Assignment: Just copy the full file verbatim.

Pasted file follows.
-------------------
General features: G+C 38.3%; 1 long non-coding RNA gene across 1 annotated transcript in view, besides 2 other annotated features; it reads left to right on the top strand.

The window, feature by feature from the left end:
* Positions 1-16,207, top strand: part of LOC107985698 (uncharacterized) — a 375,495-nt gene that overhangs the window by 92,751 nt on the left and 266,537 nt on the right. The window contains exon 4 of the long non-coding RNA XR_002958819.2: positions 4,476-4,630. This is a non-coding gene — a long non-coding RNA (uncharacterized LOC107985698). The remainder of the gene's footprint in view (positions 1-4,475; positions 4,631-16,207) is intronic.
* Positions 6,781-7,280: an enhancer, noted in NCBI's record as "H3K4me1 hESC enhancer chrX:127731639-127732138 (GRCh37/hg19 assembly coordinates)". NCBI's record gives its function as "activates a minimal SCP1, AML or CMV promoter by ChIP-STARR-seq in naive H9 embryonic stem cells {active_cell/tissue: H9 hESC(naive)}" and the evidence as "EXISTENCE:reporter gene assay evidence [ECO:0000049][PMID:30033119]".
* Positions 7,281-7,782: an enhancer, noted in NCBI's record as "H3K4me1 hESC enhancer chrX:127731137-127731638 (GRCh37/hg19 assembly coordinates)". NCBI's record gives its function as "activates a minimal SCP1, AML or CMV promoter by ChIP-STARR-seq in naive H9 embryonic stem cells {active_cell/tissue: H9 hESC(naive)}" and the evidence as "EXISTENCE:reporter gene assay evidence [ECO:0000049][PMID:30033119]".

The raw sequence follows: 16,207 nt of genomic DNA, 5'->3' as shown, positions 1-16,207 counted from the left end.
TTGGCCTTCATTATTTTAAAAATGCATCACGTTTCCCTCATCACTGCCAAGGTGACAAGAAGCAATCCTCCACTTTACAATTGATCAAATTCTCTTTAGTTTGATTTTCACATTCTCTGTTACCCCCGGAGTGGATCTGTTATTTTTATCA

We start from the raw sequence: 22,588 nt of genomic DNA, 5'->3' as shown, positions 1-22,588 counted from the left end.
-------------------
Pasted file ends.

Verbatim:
General features: G+C 38.3%; 1 long non-coding RNA gene across 1 annotated transcript in view, besides 2 other annotated features; it reads left to right on the top strand.

The window, feature by feature from the left end:
* Positions 1-16,207, top strand: part of LOC107985698 (uncharacterized) — a 375,495-nt gene that overhangs the window by 92,751 nt on the left and 266,537 nt on the right. The window contains exon 4 of the long non-coding RNA XR_002958819.2: positions 4,476-4,630. This is a non-coding gene — a long non-coding RNA (uncharacterized LOC107985698). The remainder of the gene's footprint in view (positions 1-4,475; positions 4,631-16,207) is intronic.
* Positions 6,781-7,280: an enhancer, noted in NCBI's record as "H3K4me1 hESC enhancer chrX:127731639-127732138 (GRCh37/hg19 assembly coordinates)". NCBI's record gives its function as "activates a minimal SCP1, AML or CMV promoter by ChIP-STARR-seq in naive H9 embryonic stem cells {active_cell/tissue: H9 hESC(naive)}" and the evidence as "EXISTENCE:reporter gene assay evidence [ECO:0000049][PMID:30033119]".
* Positions 7,281-7,782: an enhancer, noted in NCBI's record as "H3K4me1 hESC enhancer chrX:127731137-127731638 (GRCh37/hg19 assembly coordinates)". NCBI's record gives its function as "activates a minimal SCP1, AML or CMV promoter by ChIP-STARR-seq in naive H9 embryonic stem cells {active_cell/tissue: H9 hESC(naive)}" and the evidence as "EXISTENCE:reporter gene assay evidence [ECO:0000049][PMID:30033119]".

The raw sequence follows: 16,207 nt of genomic DNA, 5'->3' as shown, positions 1-16,207 counted from the left end.
TTGGCCTTCATTATTTTAAAAATGCATCACGTTTCCCTCATCACTGCCAAGGTGACAAGAAGCAATCCTCCACTTTACAATTGATCAAATTCTCTTTAGTTTGATTTTCACATTCTCTGTTACCCCCGGAGTGGATCTGTTATTTTTATCA

We start from the raw sequence: 22,588 nt of genomic DNA, 5'->3' as shown, positions 1-22,588 counted from the left end.